[About Mexican Immigrants]
They’re bringing drugs, they’re bringing crime. They’re rapists…”

[About John McCain]: “He’s not a war hero. He’s a war hero because he was captured. I like people who weren’t captured.”

But, above all, Trump has serious issues with women. Perhaps a past wife cut off part of his manhood. After all, he has contempt for anyone with different plumbing. Here are some of his thoughts. I have verified each quotation below. If any of the links have expired, these Trump-isms can be verified with a Google search…

Megyn Kelly[About Megyn Kelly]:
“There’s blood coming out of her eyes. There’s blood coming out of her…wherever!”

(Confronted with this crude statement, Trump insisted that he was not referring to menstruation. He said that he meant to say blood was coming out of her ears).

He also called Ms. Kelly a bimbo, a 3rd rate reporter, a lightweight and “not good at what she does.” This week, Trump said that he “might be the best thing that ever happened to her,” because no one had ever heard of her before the August debate.

[About Carly Fiorina]: “Look at that face! Would anyone vote for that? Can you imagine that, the face of our next president?!…I mean, she’a a woman, and I’m not s’posedta say bad things—But really folks; Come on! Are we serious?!”

Fox & Friends confronted Trump about these particular remarks, in this follow up interview. Trump stated that he was talking about her persona and not her looks, but then he complained that no one stands up for him when someone crtisizes his hair

[About Hillary Clinton]: (after Mrs. Clinton used a bathroom during a break).

“I know where she went—it’s disgusting, I don’t want to talk about it. No, it’s too disgusting. Don’t say it. It’s disgusting.”

Seconds later, apparently practicing his Yiddish, Trump exclaimed that Mrs. Clinton doesn’t have a chance of beating him, because “She got schlonged by Barack Obama” (referring to Clinton’s defeat in the 2008 democratic primary). ‘Schlonged’ means ‘screwed’ (if you can turn an anatomical organ into a verb), but the word describes the literal act, rather than employed as a euphemism.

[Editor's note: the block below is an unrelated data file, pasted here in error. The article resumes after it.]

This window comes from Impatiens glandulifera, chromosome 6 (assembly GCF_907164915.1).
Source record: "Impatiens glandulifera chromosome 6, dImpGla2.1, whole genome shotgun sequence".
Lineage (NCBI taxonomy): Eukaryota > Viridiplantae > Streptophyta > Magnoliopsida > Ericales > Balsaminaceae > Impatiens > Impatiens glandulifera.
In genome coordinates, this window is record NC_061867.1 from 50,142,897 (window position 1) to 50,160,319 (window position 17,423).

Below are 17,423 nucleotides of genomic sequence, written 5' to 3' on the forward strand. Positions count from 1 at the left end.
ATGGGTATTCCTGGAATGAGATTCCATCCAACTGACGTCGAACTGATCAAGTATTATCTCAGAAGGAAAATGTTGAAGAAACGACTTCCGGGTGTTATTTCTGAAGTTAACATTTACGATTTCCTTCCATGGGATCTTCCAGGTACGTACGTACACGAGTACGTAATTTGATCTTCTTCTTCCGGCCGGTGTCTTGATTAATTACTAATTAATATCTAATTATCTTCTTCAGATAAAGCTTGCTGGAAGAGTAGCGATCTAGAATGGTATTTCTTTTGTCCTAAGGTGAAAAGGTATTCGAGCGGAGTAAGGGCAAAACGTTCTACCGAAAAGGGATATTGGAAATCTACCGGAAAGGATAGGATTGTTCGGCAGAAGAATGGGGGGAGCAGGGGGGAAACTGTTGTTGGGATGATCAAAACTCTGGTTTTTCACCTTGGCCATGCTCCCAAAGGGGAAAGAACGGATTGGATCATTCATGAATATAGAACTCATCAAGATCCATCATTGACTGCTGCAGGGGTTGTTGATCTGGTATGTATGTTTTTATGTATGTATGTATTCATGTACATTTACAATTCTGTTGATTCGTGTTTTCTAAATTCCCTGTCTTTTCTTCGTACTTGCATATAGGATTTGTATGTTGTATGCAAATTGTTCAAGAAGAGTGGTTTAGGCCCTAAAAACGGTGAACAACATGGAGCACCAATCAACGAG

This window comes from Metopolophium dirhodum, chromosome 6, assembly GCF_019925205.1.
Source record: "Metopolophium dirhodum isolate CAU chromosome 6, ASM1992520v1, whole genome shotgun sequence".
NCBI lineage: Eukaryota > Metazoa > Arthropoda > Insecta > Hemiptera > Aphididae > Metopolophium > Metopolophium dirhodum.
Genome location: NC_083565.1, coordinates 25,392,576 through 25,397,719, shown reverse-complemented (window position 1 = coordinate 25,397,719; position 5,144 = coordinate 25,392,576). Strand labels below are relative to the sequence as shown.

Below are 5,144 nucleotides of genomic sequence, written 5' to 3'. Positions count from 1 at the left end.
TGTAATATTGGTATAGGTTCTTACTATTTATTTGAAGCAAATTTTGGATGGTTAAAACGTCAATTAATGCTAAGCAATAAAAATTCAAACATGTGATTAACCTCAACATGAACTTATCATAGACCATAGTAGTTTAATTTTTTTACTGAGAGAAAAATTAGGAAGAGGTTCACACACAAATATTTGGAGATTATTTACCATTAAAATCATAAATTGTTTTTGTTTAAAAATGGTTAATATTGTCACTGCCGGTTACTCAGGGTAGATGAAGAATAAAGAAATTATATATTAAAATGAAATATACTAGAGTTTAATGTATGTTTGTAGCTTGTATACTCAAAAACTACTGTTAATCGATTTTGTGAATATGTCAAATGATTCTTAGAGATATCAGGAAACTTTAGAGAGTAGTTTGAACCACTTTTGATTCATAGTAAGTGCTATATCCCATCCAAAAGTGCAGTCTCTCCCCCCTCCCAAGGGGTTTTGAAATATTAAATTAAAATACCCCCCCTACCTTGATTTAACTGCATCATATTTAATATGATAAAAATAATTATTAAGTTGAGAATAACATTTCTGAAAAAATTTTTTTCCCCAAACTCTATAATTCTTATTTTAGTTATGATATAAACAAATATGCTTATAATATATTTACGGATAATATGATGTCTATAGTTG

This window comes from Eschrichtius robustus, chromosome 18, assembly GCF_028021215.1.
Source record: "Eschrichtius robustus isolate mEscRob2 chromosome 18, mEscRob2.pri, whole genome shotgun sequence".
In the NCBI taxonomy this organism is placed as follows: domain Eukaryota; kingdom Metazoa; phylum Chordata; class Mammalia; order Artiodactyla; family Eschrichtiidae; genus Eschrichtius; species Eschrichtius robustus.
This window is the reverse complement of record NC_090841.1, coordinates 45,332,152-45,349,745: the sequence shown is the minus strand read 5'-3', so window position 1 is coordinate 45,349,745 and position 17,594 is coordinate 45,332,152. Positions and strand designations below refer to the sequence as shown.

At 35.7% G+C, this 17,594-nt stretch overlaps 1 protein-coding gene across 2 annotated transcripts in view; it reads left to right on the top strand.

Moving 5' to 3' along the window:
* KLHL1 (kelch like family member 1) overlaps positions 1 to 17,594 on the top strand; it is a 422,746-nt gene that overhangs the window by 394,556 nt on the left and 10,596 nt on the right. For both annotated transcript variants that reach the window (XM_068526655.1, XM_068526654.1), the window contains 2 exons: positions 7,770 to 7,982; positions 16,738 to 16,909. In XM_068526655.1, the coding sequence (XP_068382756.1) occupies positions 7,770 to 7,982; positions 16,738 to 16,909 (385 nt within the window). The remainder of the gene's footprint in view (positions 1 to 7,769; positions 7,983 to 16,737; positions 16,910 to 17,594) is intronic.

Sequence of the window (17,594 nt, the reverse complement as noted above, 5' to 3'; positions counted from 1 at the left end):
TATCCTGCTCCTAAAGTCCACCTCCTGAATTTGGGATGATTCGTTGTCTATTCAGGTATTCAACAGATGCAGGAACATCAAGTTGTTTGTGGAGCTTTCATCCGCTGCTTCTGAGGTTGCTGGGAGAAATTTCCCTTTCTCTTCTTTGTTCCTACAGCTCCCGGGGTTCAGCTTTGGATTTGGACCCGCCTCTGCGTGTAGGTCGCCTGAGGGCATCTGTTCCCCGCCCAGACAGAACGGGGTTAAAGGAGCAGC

Rosie-O-Donnell-s[About Rosie O’Donnell]: “Rosie O’Donnell’s disgusting both inside and out. Take a look at her, she’s a slob. She talks like a truck driver; she doesn’t have her facts; she’ll say anything that comes to her mind.”

[About a contestant on his TV show]:
When Trump was told that Celebrity Apprentice contestant Brande Roderick had gotten down on her knees and begged not to be fired, Trump looked toward the young woman and said “Must be a pretty picture—you dropping to your knees.”

Do respected, national leaders ever use such language or hurl hurtful remarks? Perhaps. I suspect that most anyone has uttered a flippant remark, perhaps in the midst of anger, booze or emotional turmoil. But, if Ronald Reagan or Jimmy Carter ever used this type of language, you can bet that it was occasional, among a very small group of friends, and with an expression of profound regret soon after. But not Donald. Each time he opens his mouth, he inserts a foot, and then he doubles down and chews on the entire shoe.

Are these the words of an executive or a politician in public discourse? Are they the words of any adult with respect for others or any semblance of self-control? Of course not. They are the words of a hysterical donald_j_trump-schild who is trying hard to assert stature on a playground. It seems incomprehensible that an individual running for high office would spew such taunts and potty humor on live television. Does he have any brain? –any conscience? –any internal mechanism of guidance or control?

This leaves me with a rather obvious question: What are the demographics of Trump’s sweeping lead in the GOP primary polls? Did they forget to poll women or anyone who respects women? Perhaps women who support Trump don’t mind that their blood and stool are staples of his redneck political rallies . Honestly—I wish someone would explain this to me.

Today, Fox Media claimed that Corey Lewandowski, a Trump campaign manager, threatened Fox News anchor, Megyn Kelly. A “threat” would be unacceptable, of course, but I call it bullying. Bullying is worse, because a threat, in this case, would be hollow—a presidential candidate cannot really hurt a journalist—but, bullying shows Trump for what he is—a misogynistic jerk.                                Continue below image…